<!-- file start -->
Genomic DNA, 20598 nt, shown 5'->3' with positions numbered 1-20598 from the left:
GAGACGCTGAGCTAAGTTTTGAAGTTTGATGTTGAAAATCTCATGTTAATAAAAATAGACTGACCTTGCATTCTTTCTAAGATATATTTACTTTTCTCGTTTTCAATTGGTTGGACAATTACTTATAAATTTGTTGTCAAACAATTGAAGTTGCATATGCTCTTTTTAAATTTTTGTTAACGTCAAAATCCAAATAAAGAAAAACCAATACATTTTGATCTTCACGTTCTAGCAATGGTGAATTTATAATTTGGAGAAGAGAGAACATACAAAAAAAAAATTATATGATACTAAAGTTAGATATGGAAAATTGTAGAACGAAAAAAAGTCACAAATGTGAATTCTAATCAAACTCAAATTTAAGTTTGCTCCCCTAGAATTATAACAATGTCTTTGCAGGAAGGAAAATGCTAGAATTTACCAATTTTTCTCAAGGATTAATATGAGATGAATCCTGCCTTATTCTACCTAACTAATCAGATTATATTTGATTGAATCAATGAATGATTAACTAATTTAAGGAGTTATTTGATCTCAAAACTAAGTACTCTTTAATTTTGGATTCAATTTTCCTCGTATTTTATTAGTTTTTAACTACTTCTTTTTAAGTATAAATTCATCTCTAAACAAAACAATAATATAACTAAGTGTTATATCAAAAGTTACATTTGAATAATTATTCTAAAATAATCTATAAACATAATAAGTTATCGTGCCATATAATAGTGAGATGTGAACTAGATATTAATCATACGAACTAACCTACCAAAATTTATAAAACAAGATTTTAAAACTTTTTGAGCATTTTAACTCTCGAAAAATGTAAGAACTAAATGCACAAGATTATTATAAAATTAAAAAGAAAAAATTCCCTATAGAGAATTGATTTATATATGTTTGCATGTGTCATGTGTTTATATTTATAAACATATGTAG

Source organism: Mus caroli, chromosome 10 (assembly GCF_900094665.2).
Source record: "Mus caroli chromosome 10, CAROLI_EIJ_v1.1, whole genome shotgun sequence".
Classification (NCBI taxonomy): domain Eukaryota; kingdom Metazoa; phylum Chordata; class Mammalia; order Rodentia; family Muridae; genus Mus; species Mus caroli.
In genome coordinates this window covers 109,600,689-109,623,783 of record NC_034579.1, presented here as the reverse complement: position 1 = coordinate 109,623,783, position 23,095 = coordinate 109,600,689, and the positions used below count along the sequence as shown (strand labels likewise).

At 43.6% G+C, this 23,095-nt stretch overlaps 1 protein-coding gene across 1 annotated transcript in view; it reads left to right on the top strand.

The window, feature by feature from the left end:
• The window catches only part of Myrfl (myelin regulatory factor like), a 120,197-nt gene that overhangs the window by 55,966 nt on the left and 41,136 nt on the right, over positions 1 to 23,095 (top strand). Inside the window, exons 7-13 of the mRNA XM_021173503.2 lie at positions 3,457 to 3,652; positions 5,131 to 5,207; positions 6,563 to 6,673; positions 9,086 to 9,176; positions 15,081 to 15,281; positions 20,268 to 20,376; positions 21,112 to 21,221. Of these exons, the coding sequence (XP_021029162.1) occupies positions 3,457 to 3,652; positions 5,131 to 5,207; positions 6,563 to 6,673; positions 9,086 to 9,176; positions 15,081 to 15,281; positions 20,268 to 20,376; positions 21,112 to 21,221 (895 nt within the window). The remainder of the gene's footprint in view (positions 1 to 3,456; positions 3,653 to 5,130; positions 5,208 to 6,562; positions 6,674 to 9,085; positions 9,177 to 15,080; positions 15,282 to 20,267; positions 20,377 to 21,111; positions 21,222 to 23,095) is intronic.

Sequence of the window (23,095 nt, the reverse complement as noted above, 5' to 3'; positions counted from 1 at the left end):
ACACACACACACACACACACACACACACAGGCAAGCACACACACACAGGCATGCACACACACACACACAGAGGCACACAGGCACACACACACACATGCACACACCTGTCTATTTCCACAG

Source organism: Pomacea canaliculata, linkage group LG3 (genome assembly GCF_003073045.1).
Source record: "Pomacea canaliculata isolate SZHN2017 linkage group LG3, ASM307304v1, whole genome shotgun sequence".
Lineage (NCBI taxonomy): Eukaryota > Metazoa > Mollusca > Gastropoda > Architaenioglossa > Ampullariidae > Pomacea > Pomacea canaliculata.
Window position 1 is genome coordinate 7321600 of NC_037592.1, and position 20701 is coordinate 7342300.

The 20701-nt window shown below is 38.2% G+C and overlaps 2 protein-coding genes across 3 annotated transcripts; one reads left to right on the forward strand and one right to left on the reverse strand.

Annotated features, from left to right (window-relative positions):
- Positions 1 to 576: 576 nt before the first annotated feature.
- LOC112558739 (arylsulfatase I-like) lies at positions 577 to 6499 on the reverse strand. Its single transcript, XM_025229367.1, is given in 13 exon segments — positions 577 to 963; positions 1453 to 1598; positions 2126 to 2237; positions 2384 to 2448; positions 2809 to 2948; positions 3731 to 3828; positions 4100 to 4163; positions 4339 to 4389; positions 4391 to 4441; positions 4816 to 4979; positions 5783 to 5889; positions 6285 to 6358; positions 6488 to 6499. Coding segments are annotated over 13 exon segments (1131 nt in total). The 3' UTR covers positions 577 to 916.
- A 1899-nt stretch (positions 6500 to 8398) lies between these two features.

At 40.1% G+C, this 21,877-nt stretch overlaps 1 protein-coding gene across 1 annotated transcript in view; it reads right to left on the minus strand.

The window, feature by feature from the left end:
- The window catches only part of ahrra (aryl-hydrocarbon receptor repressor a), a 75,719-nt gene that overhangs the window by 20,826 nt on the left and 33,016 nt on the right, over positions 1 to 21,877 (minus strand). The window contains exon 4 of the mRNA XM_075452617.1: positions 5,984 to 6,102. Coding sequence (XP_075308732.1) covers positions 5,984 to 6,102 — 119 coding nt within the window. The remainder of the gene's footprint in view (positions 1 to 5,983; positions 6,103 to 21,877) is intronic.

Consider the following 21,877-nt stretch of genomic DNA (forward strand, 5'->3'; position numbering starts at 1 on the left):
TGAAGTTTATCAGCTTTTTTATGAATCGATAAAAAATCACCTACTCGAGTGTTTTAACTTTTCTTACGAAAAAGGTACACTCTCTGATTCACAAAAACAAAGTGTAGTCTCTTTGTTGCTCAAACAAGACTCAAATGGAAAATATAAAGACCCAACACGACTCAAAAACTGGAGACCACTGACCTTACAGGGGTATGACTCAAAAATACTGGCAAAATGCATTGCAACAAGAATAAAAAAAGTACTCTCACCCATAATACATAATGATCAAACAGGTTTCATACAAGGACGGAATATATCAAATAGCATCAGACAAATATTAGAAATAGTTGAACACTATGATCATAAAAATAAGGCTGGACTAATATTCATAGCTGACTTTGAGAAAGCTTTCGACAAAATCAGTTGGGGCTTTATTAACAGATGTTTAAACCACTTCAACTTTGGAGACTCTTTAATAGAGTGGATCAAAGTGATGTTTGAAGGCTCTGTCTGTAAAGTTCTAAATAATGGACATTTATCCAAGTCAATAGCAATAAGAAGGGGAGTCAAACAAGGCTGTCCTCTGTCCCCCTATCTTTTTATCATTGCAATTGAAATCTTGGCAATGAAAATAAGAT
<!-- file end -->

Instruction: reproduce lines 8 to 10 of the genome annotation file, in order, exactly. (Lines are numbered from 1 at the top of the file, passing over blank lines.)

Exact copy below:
The window, feature by feature from the left end:
• The window catches only part of Myrfl (myelin regulatory factor like), a 120,197-nt gene that overhangs the window by 55,966 nt on the left and 41,136 nt on the right, over positions 1 to 23,095 (top strand). Inside the window, exons 7-13 of the mRNA XM_021173503.2 lie at positions 3,457 to 3,652; positions 5,131 to 5,207; positions 6,563 to 6,673; positions 9,086 to 9,176; positions 15,081 to 15,281; positions 20,268 to 20,376; positions 21,112 to 21,221. Of these exons, the coding sequence (XP_021029162.1) occupies positions 3,457 to 3,652; positions 5,131 to 5,207; positions 6,563 to 6,673; positions 9,086 to 9,176; positions 15,081 to 15,281; positions 20,268 to 20,376; positions 21,112 to 21,221 (895 nt within the window). The remainder of the gene's footprint in view (positions 1 to 3,456; positions 3,653 to 5,130; positions 5,208 to 6,562; positions 6,674 to 9,085; positions 9,177 to 15,080; positions 15,282 to 20,267; positions 20,377 to 21,111; positions 21,222 to 23,095) is intronic.

Sequence of the window (23,095 nt, the reverse complement as noted above, 5' to 3'; positions counted from 1 at the left end):